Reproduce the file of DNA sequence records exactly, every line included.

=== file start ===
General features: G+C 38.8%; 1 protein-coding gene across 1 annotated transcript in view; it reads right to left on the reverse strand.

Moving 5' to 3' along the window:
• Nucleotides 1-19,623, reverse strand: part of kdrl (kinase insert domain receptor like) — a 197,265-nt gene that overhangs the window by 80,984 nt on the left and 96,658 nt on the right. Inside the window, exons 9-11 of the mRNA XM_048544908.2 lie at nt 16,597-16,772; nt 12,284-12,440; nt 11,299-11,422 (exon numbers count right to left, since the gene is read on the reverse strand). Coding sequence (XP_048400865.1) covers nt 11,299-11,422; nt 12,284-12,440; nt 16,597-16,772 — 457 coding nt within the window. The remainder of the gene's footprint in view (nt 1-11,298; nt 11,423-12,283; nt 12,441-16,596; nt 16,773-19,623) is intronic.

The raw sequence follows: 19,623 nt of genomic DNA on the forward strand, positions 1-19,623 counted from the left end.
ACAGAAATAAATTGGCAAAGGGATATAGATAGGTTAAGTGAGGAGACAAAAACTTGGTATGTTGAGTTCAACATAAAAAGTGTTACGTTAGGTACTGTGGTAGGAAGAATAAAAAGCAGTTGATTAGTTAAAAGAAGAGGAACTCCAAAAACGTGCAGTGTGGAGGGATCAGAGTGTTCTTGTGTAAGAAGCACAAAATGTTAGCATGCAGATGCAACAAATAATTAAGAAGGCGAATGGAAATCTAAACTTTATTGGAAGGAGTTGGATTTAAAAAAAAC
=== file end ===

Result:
General features: G+C 38.8%; 1 protein-coding gene across 1 annotated transcript in view; it reads right to left on the reverse strand.

Moving 5' to 3' along the window:
• Nucleotides 1-19,623, reverse strand: part of kdrl (kinase insert domain receptor like) — a 197,265-nt gene that overhangs the window by 80,984 nt on the left and 96,658 nt on the right. Inside the window, exons 9-11 of the mRNA XM_048544908.2 lie at nt 16,597-16,772; nt 12,284-12,440; nt 11,299-11,422 (exon numbers count right to left, since the gene is read on the reverse strand). Coding sequence (XP_048400865.1) covers nt 11,299-11,422; nt 12,284-12,440; nt 16,597-16,772 — 457 coding nt within the window. The remainder of the gene's footprint in view (nt 1-11,298; nt 11,423-12,283; nt 12,441-16,596; nt 16,773-19,623) is intronic.

The raw sequence follows: 19,623 nt of genomic DNA on the forward strand, positions 1-19,623 counted from the left end.
ACAGAAATAAATTGGCAAAGGGATATAGATAGGTTAAGTGAGGAGACAAAAACTTGGTATGTTGAGTTCAACATAAAAAGTGTTACGTTAGGTACTGTGGTAGGAAGAATAAAAAGCAGTTGATTAGTTAAAAGAAGAGGAACTCCAAAAACGTGCAGTGTGGAGGGATCAGAGTGTTCTTGTGTAAGAAGCACAAAATGTTAGCATGCAGATGCAACAAATAATTAAGAAGGCGAATGGAAATCTAAACTTTATTGGAAGGAGTTGGATTTAAAAAAAAC